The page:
Richardson v. Commissioner of Social Security Administration
ORDER RULING ON REPORT AND RECOMMENDATIONS The court adopts the Report, reverses the decision of the Commissioner pursuant to sentence four of 42 U.S.C. §§ 405(g), and remands the case to the Commissioner to make a finding as to the weight to be given to new evidence and further proceedings as appropriate. Signed by Honorable Cameron McGowan Currie on 9/19/2011. (jbry, )
IN THE UNITED STATES DISTRICT COURT
FOR THE DISTRICT OF SOUTH CAROLINA
Amos Richardson, Jr.,
Michael J. Astrue,
Commissioner of Social Security Administration, )
C/A No. 2:10-1446-CMC
Through this action, Plaintiff seeks judicial review of the final decision of the Commissioner
of Social Security granting Plaintiff’s claim for Disability Insurance Benefits (“DIB”) for a closed
period of time between November 15, 2005 and December 10, 2007, and denying benefits as of
December 11, 1007. Plaintiff appealed pursuant to 42 U.S.C. §§ 405(g). The matter is currently
before the court for review of the Report and Recommendation (“Report”) of Magistrate Judge
Bruce Howe Hendricks, made in accordance with 28 U.S.C. § 636(b)(1)(B) and Local Rules
73.02(B)(2)(a) and 83.VII.02, et seq., D.S.C. and filed on August 5, 2011. For the reasons set forth
below, the court adopts the Report and remands the case to the Commissioner for further
proceedings to consider the additional evidence submitted to the Appeals Council.
The Magistrate Judge makes only a recommendation to this court. The recommendation has
no presumptive weight, and the responsibility to make a final determination remains with the court.
Mathews v. Weber, 423 U.S. 261 (1976). The court is charged with making a de novo determination
of those portions of the Report to which specific objection is made, and the court may accept, reject,
or modify, in whole or in part, the recommendation of the Magistrate Judge, or recommit the matter
to the Magistrate Judge with instructions. 28 U.S.C. § 636(b)(1).
The role of the federal judiciary in the administrative scheme established by the Social
Security Act is a limited one. Section 205(g) of the Act provides, “[t]he findings of the Secretary
as to any fact, if supported by substantial evidence, shall be conclusive . . . .” 42 U.S.C. § 405(g).
“Substantial evidence has been defined innumerable times as more than a scintilla, but less than a
preponderance.” Thomas v. Celebrezze, 331 F.2d 541, 543 (4th Cir. 1964). This standard precludes
a de novo review of the factual circumstances that substitutes the court’s findings for those of the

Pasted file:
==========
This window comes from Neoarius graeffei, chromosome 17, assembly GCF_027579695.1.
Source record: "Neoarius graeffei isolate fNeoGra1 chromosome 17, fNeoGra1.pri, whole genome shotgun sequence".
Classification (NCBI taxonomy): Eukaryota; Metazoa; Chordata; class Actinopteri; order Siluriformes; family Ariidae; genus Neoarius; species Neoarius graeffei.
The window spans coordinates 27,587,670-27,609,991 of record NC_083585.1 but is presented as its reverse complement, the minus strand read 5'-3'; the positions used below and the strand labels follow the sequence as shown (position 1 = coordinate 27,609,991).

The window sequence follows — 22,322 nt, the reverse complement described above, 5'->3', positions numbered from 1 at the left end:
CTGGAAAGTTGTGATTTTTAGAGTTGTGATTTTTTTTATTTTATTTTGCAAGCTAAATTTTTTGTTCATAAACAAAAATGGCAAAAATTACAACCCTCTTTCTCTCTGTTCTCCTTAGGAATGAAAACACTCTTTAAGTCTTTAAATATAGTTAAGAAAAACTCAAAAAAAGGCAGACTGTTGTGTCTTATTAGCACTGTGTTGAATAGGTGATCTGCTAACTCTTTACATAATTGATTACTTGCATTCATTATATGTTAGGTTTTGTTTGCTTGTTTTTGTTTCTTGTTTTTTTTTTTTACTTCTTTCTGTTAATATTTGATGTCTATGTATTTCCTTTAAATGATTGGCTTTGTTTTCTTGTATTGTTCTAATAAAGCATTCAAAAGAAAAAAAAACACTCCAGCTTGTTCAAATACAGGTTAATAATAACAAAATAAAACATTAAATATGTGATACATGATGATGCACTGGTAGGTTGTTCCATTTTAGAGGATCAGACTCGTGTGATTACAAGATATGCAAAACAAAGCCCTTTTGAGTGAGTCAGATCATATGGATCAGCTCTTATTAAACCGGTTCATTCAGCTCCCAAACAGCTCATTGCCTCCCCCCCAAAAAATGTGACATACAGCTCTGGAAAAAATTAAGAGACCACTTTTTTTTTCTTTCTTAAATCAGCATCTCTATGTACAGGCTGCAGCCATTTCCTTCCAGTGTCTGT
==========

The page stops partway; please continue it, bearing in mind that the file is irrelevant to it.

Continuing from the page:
Commissioner. Vitek v. Finch, 438 F.2d 1157 (4th Cir. 1971). The court must uphold the
Commissioner’s decision as long as it is supported by substantial evidence. Blalock v. Richardson,
483 F.2d 773, 775 (4th Cir. 1972). “From this it does not follow, however, that the findings of the
administrative agency are to be mechanically accepted. The statutorily granted right of review
contemplates more than an uncritical rubber stamping of the administrative action.” Flack v. Cohen,
413 F.2d 278, 279 (4th Cir. 1969). “[T]he courts must not abdicate their responsibility to give
careful scrutiny to the whole record to assure that there is a sound foundation for the
[Commissioner’s] findings, and that his conclusion is rational.” Vitek, 438 F.2d at 1157-58.
Plaintiff applied for DIB, alleging disability as of November 15, 2005. Tr. 111-15. The ALJ,
in a decision issued January 29, 2009, found Plaintiff disabled for a closed period between
November 15, 2005 and December 10, 2007, based on post-traumatic stress disorder (“PTSD”). Tr.
21-22. On February 17, 2009, Plaintiff appealed this decision to the Appeals Council and submitted
additional evidence for consideration. This additional evidence includes reports from the Charleston
VA Medical Center (“VAMC”) and the Charleston Vet Center, which indicate problems with PTSD
and back and leg pain. Tr. 560-746. The Appeals Council denied Plaintiff’s request for review. Tr.
1-5. In that denial, the Appeals Council stated that it had “received additional evidence which it is
making part of the record,” and listed Exhibits 13E and 14F, which are Plaintiff’s brief and certain
medical records. Tr. 5. Exhibits 15F and 16F, additional medical records submitted by Plaintiff,
are not listed as additional evidence in the Appeal Council’s denial. Tr. 5.
Plaintiff filed this action seeking review of the Commissioner’s decision arguing that it is
not supported by substantial evidence. Dkt. No. 1.
The Report recommends remand because the Commissioner’s decision to terminate benefits
after December 11, 2007 was not supported by substantial evidence in light of the additional
evidence that was submitted to the Appeals Council, but never considered. Dkt. No. 24. Defendant
filed objections arguing that the additional evidence was not material because it cannot support the
requirement that Plaintiff’s impairment precluded him from performing work for twelve consecutive
months. Dkt. No. 25 at 4. Defendant argues that the Appeals Council, therefore, had no obligation
to consider it.1 Dkt. No. 25 at 3-4. Alternatively, Defendant argues that the Appeals Council
considered all of the additional evidence, despite not specifically listing it in its denial. Dkt. No. 25
In its opening brief to the Magistrate Judge, Defendant also argued that the Appeals
Council is not required to articulate specific reasons when denying review of an ALJ’s decision.
Dkt. No. 19 at 18-21. If the court does not agree with Defendant’s position, Defendant asks the
court to hold its decision in this matter in abeyance pending a decision by the Fourth Circuit in
Meyer v. Astrue, No. 10-1581. Although this argument was not specifically raised in its objections
to the Report, the court notes that it is unnecessary to address this specific issue because remand is
based on the Appeals Council’s failure to consider additional evidence, not because of its failure to
state why that evidence did not require review of the ALJ’s decision.